XL Series machines impact on the market

The first XL Series models were the XL 5000 machines, including the XL 5200 crawler weighing 53,800 pounds (24,263 kg) and the XL 5100 highway speed wheeled model weighing 55,275 pounds (25,023 kg).

Buoyed by the market's overwhelming approval of the XL 5000 models, Gradall rolled out the XL 4000 Series machines starting in 1993 — the XL 4100 highway speed wheeled model weighing 46,600 pounds (21,137 kg) and the XL 4200 crawler weighing 44,320 pounds (44,320 kg).

In 1996, the market showed a need for smaller machines that could economically deliver high productivity and extra versatility. That's when Gradall introduced a brand new weight class of excavators starting with the XL 2200 — a crawler that weighs 26,990 pounds (12,242 kg).

Two years later, in 1998, Gradall rolled out its first wheeled machine designed for extra mobility both on and off paved surfaces. Unveiled at the major Bauma world equipment show in Germany, the XL 2300 model has a rough terrain wheeled undercarriage and a single cab. It was the first Gradall machine designed specifically to earn the CE mark.

By 1998, the on-off road wheeled concept was already popular in Europe and growing quickly in the U.S. The Gradall XL 2300 model was distinguished by its telescoping, tilting boom as well as its exceptional stability while working off either end or either side of the undercarriage, with or without the use of its optional blade or outriggers.

The XL 4000 machines were introduced in 1999, including the XL 4200 crawler weighing 44,320 pounds (20,104 kg) and the XL 4100 highway-speed wheeled model weighing 46,600 pounds (21,137 kg). Another benchmark during 1999 was Gradall's ISO 9001 certification.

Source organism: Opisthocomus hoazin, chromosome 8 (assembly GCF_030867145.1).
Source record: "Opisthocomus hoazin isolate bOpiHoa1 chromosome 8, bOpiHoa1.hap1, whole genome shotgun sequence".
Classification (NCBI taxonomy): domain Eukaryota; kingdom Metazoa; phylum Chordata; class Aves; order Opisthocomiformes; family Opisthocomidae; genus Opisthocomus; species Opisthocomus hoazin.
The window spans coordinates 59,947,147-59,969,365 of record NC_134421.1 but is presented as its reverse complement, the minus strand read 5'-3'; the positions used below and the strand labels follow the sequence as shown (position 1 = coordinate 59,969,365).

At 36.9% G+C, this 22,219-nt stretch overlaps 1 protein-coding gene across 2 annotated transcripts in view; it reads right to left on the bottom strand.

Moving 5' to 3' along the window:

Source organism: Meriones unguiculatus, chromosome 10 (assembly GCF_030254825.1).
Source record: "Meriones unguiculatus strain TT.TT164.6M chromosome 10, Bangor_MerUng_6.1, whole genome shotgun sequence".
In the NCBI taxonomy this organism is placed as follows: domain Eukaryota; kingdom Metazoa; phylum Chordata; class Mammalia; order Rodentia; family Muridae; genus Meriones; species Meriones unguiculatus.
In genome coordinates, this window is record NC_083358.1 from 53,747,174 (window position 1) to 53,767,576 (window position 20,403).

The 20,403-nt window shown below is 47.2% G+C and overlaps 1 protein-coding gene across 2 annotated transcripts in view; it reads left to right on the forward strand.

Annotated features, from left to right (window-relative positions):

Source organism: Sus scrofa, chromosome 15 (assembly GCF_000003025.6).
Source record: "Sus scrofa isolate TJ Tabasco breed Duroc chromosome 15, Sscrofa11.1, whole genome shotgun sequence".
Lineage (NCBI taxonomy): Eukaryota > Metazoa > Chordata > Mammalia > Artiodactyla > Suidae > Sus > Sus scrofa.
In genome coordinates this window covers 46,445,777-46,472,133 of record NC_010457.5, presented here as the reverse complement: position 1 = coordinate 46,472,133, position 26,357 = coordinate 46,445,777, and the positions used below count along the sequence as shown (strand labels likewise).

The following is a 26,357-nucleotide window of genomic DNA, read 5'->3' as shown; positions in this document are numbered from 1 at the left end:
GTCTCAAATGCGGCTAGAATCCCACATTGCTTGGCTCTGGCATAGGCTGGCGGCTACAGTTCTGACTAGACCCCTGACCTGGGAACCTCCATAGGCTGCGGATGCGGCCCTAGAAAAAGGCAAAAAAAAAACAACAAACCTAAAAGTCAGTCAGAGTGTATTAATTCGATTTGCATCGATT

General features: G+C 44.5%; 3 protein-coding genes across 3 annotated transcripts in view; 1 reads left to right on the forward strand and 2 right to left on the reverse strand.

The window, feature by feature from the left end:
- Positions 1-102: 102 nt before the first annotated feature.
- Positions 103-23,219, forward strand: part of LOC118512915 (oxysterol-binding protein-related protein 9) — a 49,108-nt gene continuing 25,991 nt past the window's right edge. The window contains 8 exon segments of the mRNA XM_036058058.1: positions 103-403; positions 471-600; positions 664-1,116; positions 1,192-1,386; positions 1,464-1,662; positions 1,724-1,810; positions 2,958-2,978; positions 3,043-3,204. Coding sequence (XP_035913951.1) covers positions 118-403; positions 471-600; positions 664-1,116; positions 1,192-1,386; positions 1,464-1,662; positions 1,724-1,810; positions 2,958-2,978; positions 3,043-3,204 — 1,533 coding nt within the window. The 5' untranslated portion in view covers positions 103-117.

XL 3000 machines made their debut in the year 2000, starting with the highway speed wheeled model, the XL 3100, weighing 37,100 pounds (16,695 kg). Equipped with just one engine powering the upper and lower, it replaced the G3WD. Next came the XL 3200 crawler, weighing 34,660 pounds (15,772 kg). The XL 3000 Series machines also introduce a new standard color scheme — gray with red trim, replacing the earlier yellow and black standard scheme.

During 2001, the XL 3300 model started to fill out the collection of machines with rough terrain wheeled undercarriages. It weighs 36,970 pounds (16,770 kg).

Between the years 2002 and 2004, the entire line of XL 4000 machines was enhanced. The Series II models feature enhancements including new cabs, new lower profiles and new color schemes. The highway speed XL 4100 also was re-designed to run with just one engine instead of two.

Specialized machines produced since the 1992 XL Series hydraulics introduction include the XL 4210, XL 5210 and XL 6210 models, on crawler undercarriages and designed for metal mill maintenance. Also in that category is the XL 2210 model — the first Gradall production model engineered to operate using wireless remote control.